|3 Reasons Sizzling-Hot Bioverativ Stock Can Go Even Higher|
Biogen spinoff Bioverativ is on a roll that doesn't seem likely to slow down anytime soon.
Keith Speights (TMFFishBiz) Jul 5, 2017 at 8:03AM
Some spinoffs work really well while others don't. So far, Biogen's (NASDAQ:BIIB) spinoff of Bioverativ (NASDAQ:BIVV) at the beginning of the year definitely seems to be working well. Bioverativ stock is up more than 25% year to date, well ahead of Biogen and many other biotech stocks.
Bioverativ's share price has retreated slightly from its high mark, but that doesn't mean the tremendous momentum is over. Here are three reasons why this sizzling-hot biotech stock can go even higher.
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IMAGE SOURCE: GETTY IMAGES.
1. Strong growth for Eloctate
Bioverativ makes more than 60% of its total revenue from hemophilia A drug Eloctate. In 2016, Biogen reported sales for the drug totaling $513 million. Based on its first-quarter performance, Eloctate is on pace to generate revenue in 2017 of more than $700 million.
Eloctate faces stiff competition. Several other bigger companies market hemophilia drugs. Shire's (NASDAQ:SHPG) hemophilia franchise, which includes one of the top drugs on the market, Advate, made more than $650 million in sales in the first quarter of this year. However, Bioverativ stated that Eloctate's strong growth is coming primarily from patients on short-acting drugs like Advate switching therapies.
Shire has a long-acting hemophilia drug, Adyvonate, on the market as well. So does Bayer with Kovaltry. But Eloctate is proving to be popular with patients and physicians. While the rate of sales growth for the drug will no doubt taper off somewhat, expect Eloctate's performance to continue driving Bioverativ shares higher.
2. Expansion beyond hemophilia
Even before the spinoff, Biogen was working with Sangamo Biosciences (NASDAQ:SGMO) on pre-clinical evaluation of gene-editing therapies for treating blood diseases other than hemophilia, specifically beta-thalassemia and sickle cell disease. Bioverativ inherited this collaboration with Sangamo.
Bioverativ clearly intends to move beyond hemophilia in a bigger way. On June 28, the biotech finalized its acquisition of privately held True North Therapeutics. True North's lead candidate, monoclonal antibody TNT009, is being evaluated in a phase 1 clinical study in treating cold agglutinin disease (CAgD). CAgD is an autoimmune blood disease that causes chronic anemia, severe fatigue, and potentially fatal blood clots.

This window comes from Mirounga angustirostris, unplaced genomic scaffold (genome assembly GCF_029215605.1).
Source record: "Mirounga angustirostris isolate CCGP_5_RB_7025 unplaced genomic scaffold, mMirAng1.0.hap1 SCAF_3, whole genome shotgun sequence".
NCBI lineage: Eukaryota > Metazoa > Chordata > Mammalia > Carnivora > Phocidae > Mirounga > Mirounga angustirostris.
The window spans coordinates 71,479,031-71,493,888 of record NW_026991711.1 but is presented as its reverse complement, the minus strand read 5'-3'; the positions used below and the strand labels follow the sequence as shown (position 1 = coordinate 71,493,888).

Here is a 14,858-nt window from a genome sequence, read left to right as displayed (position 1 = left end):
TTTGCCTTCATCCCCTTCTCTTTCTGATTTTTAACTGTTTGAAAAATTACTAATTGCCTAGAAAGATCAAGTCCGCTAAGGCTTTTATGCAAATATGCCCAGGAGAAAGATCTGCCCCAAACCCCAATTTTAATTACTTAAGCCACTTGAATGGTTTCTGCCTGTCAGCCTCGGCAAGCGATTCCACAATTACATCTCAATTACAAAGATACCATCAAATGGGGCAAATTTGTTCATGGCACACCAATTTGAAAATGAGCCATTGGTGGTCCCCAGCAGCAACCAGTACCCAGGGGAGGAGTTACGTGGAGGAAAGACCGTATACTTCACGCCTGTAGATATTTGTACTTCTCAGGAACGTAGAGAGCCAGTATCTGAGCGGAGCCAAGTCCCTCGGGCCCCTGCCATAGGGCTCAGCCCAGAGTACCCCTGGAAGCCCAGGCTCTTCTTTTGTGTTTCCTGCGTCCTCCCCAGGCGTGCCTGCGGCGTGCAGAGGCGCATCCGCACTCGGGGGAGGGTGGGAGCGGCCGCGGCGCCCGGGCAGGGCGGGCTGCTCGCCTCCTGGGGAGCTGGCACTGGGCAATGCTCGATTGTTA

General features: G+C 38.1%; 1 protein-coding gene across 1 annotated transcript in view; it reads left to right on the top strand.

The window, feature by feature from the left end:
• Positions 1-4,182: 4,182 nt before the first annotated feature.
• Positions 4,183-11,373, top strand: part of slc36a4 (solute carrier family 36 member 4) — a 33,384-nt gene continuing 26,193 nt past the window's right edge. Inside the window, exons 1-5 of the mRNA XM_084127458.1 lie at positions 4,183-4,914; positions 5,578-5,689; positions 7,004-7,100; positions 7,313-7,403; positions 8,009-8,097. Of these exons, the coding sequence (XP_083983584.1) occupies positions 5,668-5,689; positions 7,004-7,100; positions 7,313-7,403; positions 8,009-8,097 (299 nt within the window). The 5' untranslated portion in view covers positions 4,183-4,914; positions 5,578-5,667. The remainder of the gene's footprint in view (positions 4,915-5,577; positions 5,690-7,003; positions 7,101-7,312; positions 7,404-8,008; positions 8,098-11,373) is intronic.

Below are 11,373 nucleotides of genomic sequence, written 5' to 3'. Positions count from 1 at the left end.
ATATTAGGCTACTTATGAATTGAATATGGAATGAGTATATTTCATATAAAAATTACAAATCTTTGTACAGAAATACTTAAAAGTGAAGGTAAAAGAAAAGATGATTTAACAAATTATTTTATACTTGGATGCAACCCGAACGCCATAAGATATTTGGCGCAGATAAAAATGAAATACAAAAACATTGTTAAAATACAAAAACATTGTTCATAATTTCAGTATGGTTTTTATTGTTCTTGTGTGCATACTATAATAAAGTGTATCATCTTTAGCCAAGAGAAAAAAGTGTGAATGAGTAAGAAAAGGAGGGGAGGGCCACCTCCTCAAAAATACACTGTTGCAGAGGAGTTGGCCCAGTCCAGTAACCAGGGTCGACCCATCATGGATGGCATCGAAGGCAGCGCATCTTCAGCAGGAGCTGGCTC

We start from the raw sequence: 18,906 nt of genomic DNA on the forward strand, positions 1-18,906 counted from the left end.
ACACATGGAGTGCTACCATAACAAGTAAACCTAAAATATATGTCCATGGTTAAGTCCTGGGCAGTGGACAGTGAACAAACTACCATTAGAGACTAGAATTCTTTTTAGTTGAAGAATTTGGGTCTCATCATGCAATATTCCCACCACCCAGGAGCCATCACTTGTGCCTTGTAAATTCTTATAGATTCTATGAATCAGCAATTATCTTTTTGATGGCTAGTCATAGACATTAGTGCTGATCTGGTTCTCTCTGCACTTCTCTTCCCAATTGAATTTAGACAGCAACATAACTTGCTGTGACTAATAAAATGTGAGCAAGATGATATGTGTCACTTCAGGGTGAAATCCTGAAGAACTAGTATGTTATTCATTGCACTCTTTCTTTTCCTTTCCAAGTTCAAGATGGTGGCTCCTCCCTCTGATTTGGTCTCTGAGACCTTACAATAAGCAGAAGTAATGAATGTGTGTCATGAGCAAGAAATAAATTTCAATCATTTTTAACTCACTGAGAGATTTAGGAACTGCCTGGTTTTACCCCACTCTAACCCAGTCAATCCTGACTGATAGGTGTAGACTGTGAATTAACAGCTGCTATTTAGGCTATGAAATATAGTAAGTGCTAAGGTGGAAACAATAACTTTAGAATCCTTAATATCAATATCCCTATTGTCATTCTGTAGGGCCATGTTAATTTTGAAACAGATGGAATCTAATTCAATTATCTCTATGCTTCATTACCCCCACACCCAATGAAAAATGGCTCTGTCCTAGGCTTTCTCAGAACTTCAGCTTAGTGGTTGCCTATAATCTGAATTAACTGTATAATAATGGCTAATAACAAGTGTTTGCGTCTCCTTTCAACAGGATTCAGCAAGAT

True North was already in the process of planning for a late-stage clinical study of TNT009 that could serve as the basis for a regulatory filing. It will be a few years before Bioverativ will reach that stage. However, picking up TNT009 also could provide additional catalysts that could fuel investors' interest in Bioverativ stock.
3. More favorable political climate
A rising tide lifts all boats. A positive environment for biotech stocks should mean good news for Bioverativ. President Trump's past assertion that drugmakers were "getting away with murder" and his stated intentions to take steps to bring down drug prices cast a dark cloud over the biopharmaceutical industry for several months. That cloud appears to be not as dark now, however.
The Trump administration is reportedly working on an executive order that eases regulatory hurdles for the industry rather than placing restrictions on drug pricing. These reports have been partly behind solid gains for many biotech stocks over the last several weeks.
If the reports prove to be true, biotech stocks -- likely including Bioverativ -- should get a boost. And if the White House is successful in getting its proposed tax reforms enacted, that would probably push stock prices up even more.
There's one other potential wild card that could really send Bioverativ stock soaring: The company could find itself an acquisition target. While Bioverativ's therapeutic focus wasn't what Biogen wanted in its portfolio, there are several other larger companies for which Bioverativ would be a great fit.
Buying Bioverativ -- or any other stock, for that matter -- based on the possibility of a buyout isn't really a good idea. However, it's a nice extra perk for investors who like Eloctate's growth prospects, Bioverativ's expansion beyond hemophilia, and opportunities presented from an improving political climate.
Keith Speights has no position in any stocks mentioned. The Motley Fool owns shares of and recommends Biogen. The Motley Fool recommends Bioverativ. The Motley Fool has a disclosure policy.